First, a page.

• The Accidental Stem-Cell Advocate

    The debate over research on embryonic stem cells can seem pretty abstract, so if you want to get a real feel for the effect of President Bush’s ban on the use of federal money for studies of new stem-cell lines see if you can catch a screening of a documentary called The Accidental Advocate. It was produced and directed by Jessica Gerstle, who was an Emmy Award-winning journalist at Dateline NBC for 12 years and who is—more relevantly—the daughter of Dr. Claude Gerstle, an ophthalmologist who was paralyzed from the neck down after a bicycle accident that, as he says wonderingly in the film, left him with nary a broken bone nor a scratch on his helmet. "Merely" a quadriplegic....
  • Election 2008: How Much Do Looks Count?

    Say what you will about Sarah Palin’s experience, competence and views on (to pick just two of Lab Notes' favorites) creationism and climate change, give her this: she's got that whole beauty queen thing going for her. Roll your eyes if you must, but in a finding that will further depress anyone who still thinks that voters are rational scientists, for female pols, looks really, really matter. ...
  • Surprise: Scientists for Obama

    Let's not kid ourselves: an endorsement by scientists is unlikely to sway many voters next week. But the decision by 76 American Nobel laureates—including all three of the Americans who won one of the science prizes this year—is notable for one thing: if you think ordinary Americans believe the last eight years have been a nightmare, you should see how scientists feel. As documented over and over, especially by Rep. Henry Waxman’s House Committee on Oversight and Government Reform, the politicization of science by this administration has set records. Scientists are furious and can’t wait for it to end....
  • Found? King Solomon's Mines

    King Solomon, who assumed the throne of the kingdom of Israel after the death of his father King David,...
  • 'Out!' Called the Ref. Challenge?

    Memo to tennis players: because of the way the human visual system works, referees are more likely to call “out” a ball that actually lands in, rather than call “in” a ball that in fact lands outside the line. Now that professional players are permitted to challenge calls, therefore, they would do well to focus on balls that are called “out,” since they are more likely to be wrong....
  • Race and Health--or Not

    In our gene-obsessed society, whenever one group differs from another on some measure of health, laypeople as well as experts reflexively leap to a genetic explanation. Higher rates of hypertension among African-Americans than Caucasian Americans? It must be their genes. That assumption is behind race-based medicine, too—the idea that different medications will work better for people of different races....
  • Animals. Acupuncture. Huh?

    As coincidence would have it, I finished reading the terrific new book, “Superstition: Belief in the Age of Science,” by physicist Robert Park, on the very morning that I came across a story about using acupuncture in animals. The coincidence is this: among the fascinating debunking that Park engages in (intercessory prayer, homeopathy, ESP . . . ) is the obligatory chapter on acupuncture, which has been shown to be effective for such things as relieving lower-back pain and headaches. Acupuncture works, Park explains, because it triggers the placebo effect: patients believe in it, and that belief releases endogenous opioids, among other effects....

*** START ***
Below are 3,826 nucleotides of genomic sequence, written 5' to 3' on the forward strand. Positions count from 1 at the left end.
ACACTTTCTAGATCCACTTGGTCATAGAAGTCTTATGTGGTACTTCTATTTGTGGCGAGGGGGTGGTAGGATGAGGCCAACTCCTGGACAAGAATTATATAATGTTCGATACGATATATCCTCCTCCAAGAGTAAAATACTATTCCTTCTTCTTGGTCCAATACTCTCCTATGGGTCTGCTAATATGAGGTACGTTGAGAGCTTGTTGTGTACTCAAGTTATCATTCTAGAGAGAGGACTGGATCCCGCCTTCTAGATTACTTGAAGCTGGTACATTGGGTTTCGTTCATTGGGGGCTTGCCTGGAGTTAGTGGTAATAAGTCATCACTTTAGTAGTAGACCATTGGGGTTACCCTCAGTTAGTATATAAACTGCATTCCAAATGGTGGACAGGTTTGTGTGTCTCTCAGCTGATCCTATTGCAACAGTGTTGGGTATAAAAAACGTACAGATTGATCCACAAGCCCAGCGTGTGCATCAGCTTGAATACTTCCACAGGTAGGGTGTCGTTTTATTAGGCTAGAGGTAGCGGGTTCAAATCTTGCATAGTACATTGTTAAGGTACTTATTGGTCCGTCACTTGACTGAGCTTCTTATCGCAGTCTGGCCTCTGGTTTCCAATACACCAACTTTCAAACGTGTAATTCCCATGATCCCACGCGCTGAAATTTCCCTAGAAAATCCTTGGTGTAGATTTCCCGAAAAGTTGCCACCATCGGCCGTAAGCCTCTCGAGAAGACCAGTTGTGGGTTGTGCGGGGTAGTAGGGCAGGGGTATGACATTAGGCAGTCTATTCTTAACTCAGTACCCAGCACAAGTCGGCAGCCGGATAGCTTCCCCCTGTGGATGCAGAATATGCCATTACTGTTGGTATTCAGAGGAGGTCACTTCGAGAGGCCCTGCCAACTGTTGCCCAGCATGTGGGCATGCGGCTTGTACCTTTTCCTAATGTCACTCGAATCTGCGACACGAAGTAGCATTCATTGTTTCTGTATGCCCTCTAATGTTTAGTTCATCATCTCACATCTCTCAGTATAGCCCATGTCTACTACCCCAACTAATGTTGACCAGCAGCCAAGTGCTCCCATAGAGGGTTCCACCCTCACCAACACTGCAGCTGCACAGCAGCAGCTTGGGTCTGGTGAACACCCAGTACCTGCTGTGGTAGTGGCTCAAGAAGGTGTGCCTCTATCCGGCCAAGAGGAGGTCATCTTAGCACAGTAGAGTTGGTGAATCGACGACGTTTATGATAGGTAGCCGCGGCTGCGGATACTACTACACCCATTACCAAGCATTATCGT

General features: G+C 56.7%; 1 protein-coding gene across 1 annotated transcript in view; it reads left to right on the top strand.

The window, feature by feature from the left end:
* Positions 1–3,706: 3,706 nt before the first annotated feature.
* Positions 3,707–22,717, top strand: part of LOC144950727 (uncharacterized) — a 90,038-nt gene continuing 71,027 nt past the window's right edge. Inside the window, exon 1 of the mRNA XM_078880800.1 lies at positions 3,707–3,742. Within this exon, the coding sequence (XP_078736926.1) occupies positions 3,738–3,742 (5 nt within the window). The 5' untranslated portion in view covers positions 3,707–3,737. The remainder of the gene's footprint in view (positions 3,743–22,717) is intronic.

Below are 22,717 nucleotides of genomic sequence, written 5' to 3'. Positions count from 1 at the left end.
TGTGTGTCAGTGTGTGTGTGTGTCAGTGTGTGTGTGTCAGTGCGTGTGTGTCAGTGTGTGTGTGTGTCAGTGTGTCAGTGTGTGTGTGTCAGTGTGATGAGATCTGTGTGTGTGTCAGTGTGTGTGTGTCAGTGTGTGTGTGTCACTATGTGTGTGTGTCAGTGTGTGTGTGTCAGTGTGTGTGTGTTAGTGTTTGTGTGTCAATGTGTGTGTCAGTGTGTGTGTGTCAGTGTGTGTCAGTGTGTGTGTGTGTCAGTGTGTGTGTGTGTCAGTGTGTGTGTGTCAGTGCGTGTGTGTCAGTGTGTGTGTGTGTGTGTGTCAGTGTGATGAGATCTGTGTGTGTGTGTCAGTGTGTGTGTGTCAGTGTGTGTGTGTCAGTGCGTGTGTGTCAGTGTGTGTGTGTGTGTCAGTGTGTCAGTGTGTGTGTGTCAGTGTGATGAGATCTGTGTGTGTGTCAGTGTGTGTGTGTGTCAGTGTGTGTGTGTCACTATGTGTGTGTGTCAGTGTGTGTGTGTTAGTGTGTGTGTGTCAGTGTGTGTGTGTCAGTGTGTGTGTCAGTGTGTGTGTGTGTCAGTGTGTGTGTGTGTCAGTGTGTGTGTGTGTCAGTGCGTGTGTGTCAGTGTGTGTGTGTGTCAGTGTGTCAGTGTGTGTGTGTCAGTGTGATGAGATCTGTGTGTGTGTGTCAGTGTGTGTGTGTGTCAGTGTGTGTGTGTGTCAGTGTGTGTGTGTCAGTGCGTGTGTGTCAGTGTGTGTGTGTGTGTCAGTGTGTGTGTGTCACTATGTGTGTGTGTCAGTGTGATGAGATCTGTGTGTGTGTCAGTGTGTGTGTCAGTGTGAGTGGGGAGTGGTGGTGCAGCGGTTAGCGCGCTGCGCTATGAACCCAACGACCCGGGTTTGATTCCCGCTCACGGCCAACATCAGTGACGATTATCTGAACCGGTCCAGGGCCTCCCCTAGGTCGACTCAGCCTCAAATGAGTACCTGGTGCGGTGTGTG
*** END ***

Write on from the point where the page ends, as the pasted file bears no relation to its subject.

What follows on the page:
• What Am I Bid for This Nice Ivory?

    As of a few minutes ago, you could buy a lovely carving made of African-elephant ivory on eBay for $1,100, an ivory mermaid for $300, an ivory napkin ring for $99 and more: all of the ivory is described as “pre-ban,” meaning it was “harvested” (such a benign word for ripping tusks out of slaughtered elephants) before the international community banned the sale of elephant ivory in 1989. It’s illegal to sell any ivory harvested after that, and illegal to sell any ivory, pre-ban or not, internationally. As for whether the "pre-ban" claims are all accurate, well, if you believe that perhaps I can interest you in a nice bridge we have here in New York....
  • Help Mouse with Lou Gehrig's Disease. Win $1 Million.

    Add another group to the growing list of those who realize that if we wait around for the current way of doing biomedical science to produce cures for disease, those cures will forever be “10 years off,” as researchers in cancer, Alzheimer’s, Parkinson’s and just about everything else have assured me (and everyone else) for years and years. ...
  • Solar and Wind Energy in a World of $70-a-Barrel Oil: RIP?

    When oil was $147 a barrel and money was sloshing through the financial system like water, renewable energy seemed like a slam dunk: wind and solar projects attracted bank loans and private-equity money, and the higher cost of generating electricity from green sources compared to fossil fuels seemed like it might soon be a thing of the past....